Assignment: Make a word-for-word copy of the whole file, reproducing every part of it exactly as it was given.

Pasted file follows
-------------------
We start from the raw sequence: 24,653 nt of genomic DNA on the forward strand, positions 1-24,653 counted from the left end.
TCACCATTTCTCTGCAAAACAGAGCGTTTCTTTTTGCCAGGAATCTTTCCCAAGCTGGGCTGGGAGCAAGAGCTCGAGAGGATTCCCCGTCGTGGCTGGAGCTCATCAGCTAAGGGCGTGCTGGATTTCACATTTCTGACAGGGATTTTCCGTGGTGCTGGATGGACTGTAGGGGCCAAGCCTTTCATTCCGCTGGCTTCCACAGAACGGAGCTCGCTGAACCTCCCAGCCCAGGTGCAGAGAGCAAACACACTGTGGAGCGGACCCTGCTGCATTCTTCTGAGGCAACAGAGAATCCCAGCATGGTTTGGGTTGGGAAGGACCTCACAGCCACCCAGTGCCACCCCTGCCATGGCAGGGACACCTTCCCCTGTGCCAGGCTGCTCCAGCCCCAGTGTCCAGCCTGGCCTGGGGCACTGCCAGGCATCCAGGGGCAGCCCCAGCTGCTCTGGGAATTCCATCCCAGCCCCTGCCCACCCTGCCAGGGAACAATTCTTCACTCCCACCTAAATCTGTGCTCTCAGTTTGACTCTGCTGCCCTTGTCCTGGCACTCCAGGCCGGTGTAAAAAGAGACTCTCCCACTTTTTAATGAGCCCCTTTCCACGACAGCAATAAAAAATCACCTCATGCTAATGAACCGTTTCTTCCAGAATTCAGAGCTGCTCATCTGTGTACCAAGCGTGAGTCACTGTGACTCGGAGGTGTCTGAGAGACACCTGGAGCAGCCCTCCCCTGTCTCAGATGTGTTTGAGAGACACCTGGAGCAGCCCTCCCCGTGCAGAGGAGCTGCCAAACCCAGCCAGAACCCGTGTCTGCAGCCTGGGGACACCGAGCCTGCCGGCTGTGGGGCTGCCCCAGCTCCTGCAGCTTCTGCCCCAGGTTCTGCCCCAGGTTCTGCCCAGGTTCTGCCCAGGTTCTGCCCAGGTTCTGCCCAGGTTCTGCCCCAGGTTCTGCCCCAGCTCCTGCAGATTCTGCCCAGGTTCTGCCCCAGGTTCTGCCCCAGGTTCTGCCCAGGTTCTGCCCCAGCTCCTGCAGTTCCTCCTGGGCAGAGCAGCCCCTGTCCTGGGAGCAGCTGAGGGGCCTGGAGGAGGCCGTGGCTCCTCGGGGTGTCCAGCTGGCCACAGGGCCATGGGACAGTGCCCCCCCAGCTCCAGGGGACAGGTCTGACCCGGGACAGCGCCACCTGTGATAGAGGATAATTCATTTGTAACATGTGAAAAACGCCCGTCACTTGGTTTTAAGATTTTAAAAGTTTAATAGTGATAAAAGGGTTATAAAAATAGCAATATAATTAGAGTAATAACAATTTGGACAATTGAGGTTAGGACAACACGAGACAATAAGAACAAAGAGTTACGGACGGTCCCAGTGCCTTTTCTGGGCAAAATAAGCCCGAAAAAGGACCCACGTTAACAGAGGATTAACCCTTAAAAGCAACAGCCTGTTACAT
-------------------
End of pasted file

We start from the raw sequence: 24,653 nt of genomic DNA on the forward strand, positions 1-24,653 counted from the left end.
TCACCATTTCTCTGCAAAACAGAGCGTTTCTTTTTGCCAGGAATCTTTCCCAAGCTGGGCTGGGAGCAAGAGCTCGAGAGGATTCCCCGTCGTGGCTGGAGCTCATCAGCTAAGGGCGTGCTGGATTTCACATTTCTGACAGGGATTTTCCGTGGTGCTGGATGGACTGTAGGGGCCAAGCCTTTCATTCCGCTGGCTTCCACAGAACGGAGCTCGCTGAACCTCCCAGCCCAGGTGCAGAGAGCAAACACACTGTGGAGCGGACCCTGCTGCATTCTTCTGAGGCAACAGAGAATCCCAGCATGGTTTGGGTTGGGAAGGACCTCACAGCCACCCAGTGCCACCCCTGCCATGGCAGGGACACCTTCCCCTGTGCCAGGCTGCTCCAGCCCCAGTGTCCAGCCTGGCCTGGGGCACTGCCAGGCATCCAGGGGCAGCCCCAGCTGCTCTGGGAATTCCATCCCAGCCCCTGCCCACCCTGCCAGGGAACAATTCTTCACTCCCACCTAAATCTGTGCTCTCAGTTTGACTCTGCTGCCCTTGTCCTGGCACTCCAGGCCGGTGTAAAAAGAGACTCTCCCACTTTTTAATGAGCCCCTTTCCACGACAGCAATAAAAAATCACCTCATGCTAATGAACCGTTTCTTCCAGAATTCAGAGCTGCTCATCTGTGTACCAAGCGTGAGTCACTGTGACTCGGAGGTGTCTGAGAGACACCTGGAGCAGCCCTCCCCTGTCTCAGATGTGTTTGAGAGACACCTGGAGCAGCCCTCCCCGTGCAGAGGAGCTGCCAAACCCAGCCAGAACCCGTGTCTGCAGCCTGGGGACACCGAGCCTGCCGGCTGTGGGGCTGCCCCAGCTCCTGCAGCTTCTGCCCCAGGTTCTGCCCCAGGTTCTGCCCAGGTTCTGCCCAGGTTCTGCCCAGGTTCTGCCCAGGTTCTGCCCCAGGTTCTGCCCCAGCTCCTGCAGATTCTGCCCAGGTTCTGCCCCAGGTTCTGCCCCAGGTTCTGCCCAGGTTCTGCCCCAGCTCCTGCAGTTCCTCCTGGGCAGAGCAGCCCCTGTCCTGGGAGCAGCTGAGGGGCCTGGAGGAGGCCGTGGCTCCTCGGGGTGTCCAGCTGGCCACAGGGCCATGGGACAGTGCCCCCCCAGCTCCAGGGGACAGGTCTGACCCGGGACAGCGCCACCTGTGATAGAGGATAATTCATTTGTAACATGTGAAAAACGCCCGTCACTTGGTTTTAAGATTTTAAAAGTTTAATAGTGATAAAAGGGTTATAAAAATAGCAATATAATTAGAGTAATAACAATTTGGACAATTGAGGTTAGGACAACACGAGACAATAAGAACAAAGAGTTACGGACGGTCCCAGTGCCTTTTCTGGGCAAAATAAGCCCGAAAAAGGACCCACGTTAACAGAGGATTAACCCTTAAAAGCAACAGCCTGTTACAT